Hello everyone. It is the month of May of 1789 and the Revolution has reached the ears of us out in Caen. Some people of the rebellion have even set up a base here. I can’t tell how I feel about this rebellion. As much as I agree with what is being done and happening, the architectural work on the Abbaye-aux-Dames is slowing and my convent is being suppressed. I think this revolution may work. I feel that the King will be overthrown and that much more power will be given to the Third Estate than it had a year ago. That will be good, will it not? The King does not know how to handle his money. There are people starving and the price of bread just keeps going up, but that does not seem to effect King Louis. If the King were to lose power though, it does not guarantee that our issues will be solved but it is more likely that they will because we can see the other side of the fence.


Unfortunately, I don’t do anything big until I kill Marat and am not mentioned in the primary documents prior to the assassination.

Indepth #5

Hello everyone! Sadly I haven’t been able to meet with my mentor much because of competitions and hikes, however just this Wednesday, I was practicing and my ballet teacher was popping in and out, observing and correcting me. Though this is not a ballet dance, it was great to get some advice on my technique. Though it’s getting really busy, I’m trying to get in more times with Ms. Lindsay. When we meet up, we often talk about how to improve the jumps and turns that I’ve been working into the dance. We talk about common corrections that I get in my other dances and where they show up in mine as well. It’s great that Ms. Lindsay can really read where I’m at with my dancing. She can tell when it’s the choreography that I’m having problems with and when it’s just me having an off day. It’s nice that in these practices, Ms. Lindsay is starting to learn my personal style and not just how other people’s styles look on me. I also love that I’m learning a lot more about her past dance life, stuff that I don’t often learn from my dance teachers.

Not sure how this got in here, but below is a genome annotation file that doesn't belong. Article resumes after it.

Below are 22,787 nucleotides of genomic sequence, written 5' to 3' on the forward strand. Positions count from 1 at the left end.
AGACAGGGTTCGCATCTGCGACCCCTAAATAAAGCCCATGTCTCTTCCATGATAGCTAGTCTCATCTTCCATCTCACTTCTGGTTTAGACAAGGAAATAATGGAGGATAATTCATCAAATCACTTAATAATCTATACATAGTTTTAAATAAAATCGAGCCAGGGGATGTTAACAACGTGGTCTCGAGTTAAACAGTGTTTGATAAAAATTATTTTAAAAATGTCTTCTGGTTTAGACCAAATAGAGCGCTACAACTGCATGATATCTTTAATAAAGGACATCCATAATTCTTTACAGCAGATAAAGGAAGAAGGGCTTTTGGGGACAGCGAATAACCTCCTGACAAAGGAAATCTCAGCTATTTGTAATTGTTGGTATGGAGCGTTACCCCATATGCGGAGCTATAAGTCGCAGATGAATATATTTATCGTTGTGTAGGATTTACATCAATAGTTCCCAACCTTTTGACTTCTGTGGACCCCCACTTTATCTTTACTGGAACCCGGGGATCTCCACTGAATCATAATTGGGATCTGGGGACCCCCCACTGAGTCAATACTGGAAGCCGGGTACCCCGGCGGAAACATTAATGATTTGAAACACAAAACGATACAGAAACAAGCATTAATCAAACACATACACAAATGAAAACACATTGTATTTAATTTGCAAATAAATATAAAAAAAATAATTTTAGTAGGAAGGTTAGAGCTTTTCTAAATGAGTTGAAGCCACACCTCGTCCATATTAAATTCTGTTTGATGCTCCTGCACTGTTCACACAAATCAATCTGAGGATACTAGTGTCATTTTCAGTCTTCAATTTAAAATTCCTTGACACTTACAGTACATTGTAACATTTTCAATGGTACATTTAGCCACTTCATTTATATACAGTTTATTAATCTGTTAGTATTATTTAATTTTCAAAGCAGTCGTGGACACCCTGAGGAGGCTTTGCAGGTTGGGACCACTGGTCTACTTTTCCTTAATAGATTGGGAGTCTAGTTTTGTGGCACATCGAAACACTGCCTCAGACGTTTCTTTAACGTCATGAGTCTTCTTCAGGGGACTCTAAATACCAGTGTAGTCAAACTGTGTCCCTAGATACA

I’m really happy because the first draft of the whole dance is done and all that’s left is the tweeking, adjusting and the cleaning.

That’s all for now! Bye!

Reflection of the Civil War

I chose the topic of King James I and King Charles I. My group consisted of Joanna and Raymond. I felt the main idea that was learnt was who King Charles and King James were as people. This was shown through their actions. I’m very proud of our group’s rap. I felt that it was very successful and covered the key points in an entertaining way that held the class’s attention. Something that could have been improved on is to have a more in depth King Charles Prezi. It was a last minute addition and therefore didn’t have a lot of information. In the future, we as a group should figure out what is to be covered in depth by the group in the beginning and not halfway through.